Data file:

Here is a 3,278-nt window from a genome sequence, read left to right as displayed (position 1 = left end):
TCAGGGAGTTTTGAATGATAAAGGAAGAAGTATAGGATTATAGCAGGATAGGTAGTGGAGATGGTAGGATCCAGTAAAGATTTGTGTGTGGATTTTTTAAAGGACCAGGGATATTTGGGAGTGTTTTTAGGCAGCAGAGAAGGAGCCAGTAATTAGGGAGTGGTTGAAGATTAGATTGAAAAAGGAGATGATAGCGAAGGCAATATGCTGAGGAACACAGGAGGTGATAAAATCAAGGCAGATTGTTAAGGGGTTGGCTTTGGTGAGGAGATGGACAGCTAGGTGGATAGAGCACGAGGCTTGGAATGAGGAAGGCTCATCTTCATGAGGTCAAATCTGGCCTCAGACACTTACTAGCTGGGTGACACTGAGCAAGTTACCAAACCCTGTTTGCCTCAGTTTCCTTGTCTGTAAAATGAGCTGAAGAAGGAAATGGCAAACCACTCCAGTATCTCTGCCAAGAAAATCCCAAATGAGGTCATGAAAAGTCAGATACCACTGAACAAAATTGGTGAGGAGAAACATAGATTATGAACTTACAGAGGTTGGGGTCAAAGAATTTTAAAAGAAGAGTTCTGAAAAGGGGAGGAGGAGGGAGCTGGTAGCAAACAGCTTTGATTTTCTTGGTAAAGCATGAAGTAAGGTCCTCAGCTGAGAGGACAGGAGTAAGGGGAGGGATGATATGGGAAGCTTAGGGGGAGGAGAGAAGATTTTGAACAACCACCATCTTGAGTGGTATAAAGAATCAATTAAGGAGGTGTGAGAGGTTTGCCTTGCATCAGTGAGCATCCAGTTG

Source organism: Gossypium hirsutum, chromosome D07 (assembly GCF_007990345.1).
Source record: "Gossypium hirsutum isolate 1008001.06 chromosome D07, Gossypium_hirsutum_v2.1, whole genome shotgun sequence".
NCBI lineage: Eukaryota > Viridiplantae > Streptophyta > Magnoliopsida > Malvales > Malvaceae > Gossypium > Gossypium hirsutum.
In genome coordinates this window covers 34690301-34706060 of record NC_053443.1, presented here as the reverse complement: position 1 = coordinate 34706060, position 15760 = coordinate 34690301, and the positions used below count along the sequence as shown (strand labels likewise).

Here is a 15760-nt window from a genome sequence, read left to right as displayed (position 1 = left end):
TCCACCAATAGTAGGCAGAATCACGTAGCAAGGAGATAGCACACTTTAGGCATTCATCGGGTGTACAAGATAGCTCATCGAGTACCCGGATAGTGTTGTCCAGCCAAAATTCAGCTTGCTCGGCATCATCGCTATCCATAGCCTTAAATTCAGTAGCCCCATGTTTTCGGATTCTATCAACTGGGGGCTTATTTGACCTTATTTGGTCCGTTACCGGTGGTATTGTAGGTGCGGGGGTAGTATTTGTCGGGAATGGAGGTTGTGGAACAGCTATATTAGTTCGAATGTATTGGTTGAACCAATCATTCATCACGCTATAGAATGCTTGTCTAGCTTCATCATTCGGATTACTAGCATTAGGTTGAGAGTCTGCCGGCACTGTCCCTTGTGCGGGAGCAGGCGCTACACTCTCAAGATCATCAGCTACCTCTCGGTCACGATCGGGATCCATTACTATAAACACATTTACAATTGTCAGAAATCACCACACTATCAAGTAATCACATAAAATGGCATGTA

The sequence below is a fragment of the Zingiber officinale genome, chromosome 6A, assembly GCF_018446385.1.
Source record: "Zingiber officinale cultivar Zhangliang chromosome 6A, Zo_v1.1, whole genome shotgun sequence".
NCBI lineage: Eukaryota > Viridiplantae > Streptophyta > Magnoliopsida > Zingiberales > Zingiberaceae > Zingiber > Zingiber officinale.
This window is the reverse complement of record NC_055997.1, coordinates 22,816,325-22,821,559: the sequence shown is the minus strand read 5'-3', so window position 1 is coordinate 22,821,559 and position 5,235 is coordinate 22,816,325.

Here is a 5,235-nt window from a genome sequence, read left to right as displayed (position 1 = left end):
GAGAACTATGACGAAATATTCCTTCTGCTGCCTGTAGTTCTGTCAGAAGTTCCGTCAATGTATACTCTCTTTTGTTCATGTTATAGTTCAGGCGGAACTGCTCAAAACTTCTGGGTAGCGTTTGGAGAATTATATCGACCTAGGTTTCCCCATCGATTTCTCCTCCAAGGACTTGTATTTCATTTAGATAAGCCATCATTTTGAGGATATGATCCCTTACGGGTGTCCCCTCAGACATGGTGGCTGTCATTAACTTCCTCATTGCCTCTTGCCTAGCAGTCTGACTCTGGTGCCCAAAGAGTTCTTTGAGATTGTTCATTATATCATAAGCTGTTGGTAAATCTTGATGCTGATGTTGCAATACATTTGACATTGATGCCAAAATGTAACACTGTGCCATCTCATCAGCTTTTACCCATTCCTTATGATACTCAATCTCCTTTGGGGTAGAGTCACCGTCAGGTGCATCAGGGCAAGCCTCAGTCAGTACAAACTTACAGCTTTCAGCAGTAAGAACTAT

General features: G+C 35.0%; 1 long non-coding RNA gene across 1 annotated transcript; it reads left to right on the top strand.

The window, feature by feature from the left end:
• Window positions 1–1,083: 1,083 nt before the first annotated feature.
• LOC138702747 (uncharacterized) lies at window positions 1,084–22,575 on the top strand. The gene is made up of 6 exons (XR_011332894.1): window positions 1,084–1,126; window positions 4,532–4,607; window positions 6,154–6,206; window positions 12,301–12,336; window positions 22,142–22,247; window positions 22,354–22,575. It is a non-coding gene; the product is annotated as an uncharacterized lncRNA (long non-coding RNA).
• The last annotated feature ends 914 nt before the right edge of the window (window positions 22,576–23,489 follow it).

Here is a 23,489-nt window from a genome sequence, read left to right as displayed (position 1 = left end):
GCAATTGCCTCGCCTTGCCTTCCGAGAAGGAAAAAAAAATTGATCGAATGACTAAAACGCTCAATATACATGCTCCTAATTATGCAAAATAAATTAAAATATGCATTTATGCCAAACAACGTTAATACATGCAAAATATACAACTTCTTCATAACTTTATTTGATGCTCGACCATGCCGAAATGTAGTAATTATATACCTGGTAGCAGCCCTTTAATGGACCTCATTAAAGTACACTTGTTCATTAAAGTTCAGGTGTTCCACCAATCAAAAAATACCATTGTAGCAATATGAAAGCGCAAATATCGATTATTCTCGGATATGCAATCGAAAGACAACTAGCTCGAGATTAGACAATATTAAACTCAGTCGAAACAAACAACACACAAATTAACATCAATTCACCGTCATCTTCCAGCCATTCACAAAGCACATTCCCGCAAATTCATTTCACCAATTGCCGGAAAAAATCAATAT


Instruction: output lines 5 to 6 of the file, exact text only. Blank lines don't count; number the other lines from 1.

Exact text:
NCBI lineage: Eukaryota > Viridiplantae > Streptophyta > Magnoliopsida > Malvales > Malvaceae > Gossypium > Gossypium hirsutum.
In genome coordinates this window covers 34690301-34706060 of record NC_053443.1, presented here as the reverse complement: position 1 = coordinate 34706060, position 15760 = coordinate 34690301, and the positions used below count along the sequence as shown (strand labels likewise).